Furthermore, there was no evidence of tumor growth within the timeframe of the study – thus supporting the safety of this particular treatment. In further studies, Dr. Goldstein and his team wish to analyze the exact nature of human olfactory disorders in order to see if a similar treatment with stem cells could be used to restore damaged and aging cells.
Down Syndrome Treatment
Rutgers University led an impressive study focused on specific genes related to the development of Down Syndrome. By targeting this key gene, it’s possible that it could reverse the abnormal embryonic brain development and improve cognitive function after birth. The process began by investigating early brain development in a mouse brain that was implanted with human cells.
By creating a model of the mice, they discovered that the OLIG2 gene is potentially responsible. By inhibiting the gene, the mice showed increased cognitive function. They also discovered that the inhibitory neurons – which make one’s brain function smoothly – were being overproduced in the mice and this led to impaired memory in the adults. The results of these models were determined to be useful for the study of other neurodevelopment disorders.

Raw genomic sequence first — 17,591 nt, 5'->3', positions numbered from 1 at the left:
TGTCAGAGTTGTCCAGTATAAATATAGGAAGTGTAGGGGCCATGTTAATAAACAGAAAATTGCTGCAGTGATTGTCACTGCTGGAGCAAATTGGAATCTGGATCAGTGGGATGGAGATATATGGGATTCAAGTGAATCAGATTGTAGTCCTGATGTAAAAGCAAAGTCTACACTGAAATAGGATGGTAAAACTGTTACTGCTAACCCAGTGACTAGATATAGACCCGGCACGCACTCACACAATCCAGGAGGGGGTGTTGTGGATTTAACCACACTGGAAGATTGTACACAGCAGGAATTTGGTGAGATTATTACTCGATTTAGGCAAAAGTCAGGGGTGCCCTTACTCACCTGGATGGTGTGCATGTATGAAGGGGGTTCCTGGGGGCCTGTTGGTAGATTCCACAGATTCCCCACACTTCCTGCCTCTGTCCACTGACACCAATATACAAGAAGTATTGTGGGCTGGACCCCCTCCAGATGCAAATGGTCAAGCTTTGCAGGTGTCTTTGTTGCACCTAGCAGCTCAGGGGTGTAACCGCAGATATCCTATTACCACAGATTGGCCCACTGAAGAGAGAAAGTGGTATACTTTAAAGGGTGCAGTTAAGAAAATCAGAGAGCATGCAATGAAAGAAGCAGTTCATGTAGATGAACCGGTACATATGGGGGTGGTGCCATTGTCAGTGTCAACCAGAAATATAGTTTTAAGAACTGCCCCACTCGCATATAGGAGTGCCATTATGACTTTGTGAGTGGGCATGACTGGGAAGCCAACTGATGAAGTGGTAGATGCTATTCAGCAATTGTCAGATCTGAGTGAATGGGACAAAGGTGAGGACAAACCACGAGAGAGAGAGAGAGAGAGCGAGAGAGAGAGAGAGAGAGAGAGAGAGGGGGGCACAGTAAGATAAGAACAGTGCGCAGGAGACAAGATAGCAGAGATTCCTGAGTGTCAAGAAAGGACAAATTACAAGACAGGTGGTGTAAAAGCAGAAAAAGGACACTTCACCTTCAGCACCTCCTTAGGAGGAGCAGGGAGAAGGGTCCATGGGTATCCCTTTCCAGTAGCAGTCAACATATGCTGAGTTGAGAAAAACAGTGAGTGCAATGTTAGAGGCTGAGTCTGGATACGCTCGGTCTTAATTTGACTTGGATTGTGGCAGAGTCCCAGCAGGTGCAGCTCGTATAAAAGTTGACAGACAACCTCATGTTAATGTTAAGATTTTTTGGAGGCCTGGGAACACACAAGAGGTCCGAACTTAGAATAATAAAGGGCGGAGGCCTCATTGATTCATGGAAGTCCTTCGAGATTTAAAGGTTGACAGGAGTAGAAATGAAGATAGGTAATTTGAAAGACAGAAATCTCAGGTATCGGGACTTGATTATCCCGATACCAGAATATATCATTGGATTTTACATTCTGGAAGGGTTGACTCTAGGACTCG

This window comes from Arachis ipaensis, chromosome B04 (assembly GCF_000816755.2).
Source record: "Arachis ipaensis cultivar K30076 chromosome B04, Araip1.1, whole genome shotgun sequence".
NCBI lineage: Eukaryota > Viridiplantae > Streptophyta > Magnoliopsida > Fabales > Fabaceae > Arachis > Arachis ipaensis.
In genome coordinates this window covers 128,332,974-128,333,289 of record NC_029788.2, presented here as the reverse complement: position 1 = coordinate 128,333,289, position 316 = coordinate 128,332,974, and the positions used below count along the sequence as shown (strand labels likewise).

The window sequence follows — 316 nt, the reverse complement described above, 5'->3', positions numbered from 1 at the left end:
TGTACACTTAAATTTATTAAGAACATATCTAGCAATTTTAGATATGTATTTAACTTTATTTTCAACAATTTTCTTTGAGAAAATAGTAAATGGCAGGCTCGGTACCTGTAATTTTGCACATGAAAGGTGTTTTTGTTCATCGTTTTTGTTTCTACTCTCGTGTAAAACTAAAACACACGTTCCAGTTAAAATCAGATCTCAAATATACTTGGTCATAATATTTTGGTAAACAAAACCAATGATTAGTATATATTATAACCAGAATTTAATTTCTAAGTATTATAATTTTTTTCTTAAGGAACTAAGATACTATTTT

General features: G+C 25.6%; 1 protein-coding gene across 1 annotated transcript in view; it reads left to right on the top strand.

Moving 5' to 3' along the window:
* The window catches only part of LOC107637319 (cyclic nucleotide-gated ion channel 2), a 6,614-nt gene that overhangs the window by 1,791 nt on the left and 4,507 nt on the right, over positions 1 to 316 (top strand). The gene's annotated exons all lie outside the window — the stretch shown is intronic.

Sleeping Stem Cells
Despite the impressive capability of stem cells in the body, brain stem cells begin to “fall asleep” as we age and repairs are needed. Until recently, researchers had been unsuccessful with decoding the sleeping mechanism that prevents brain stem cells from waking up more easily. Currently, researchers at Kyoto University are studying brain chemistry in mice to see what gene expression can assist the awakening process in stem cells.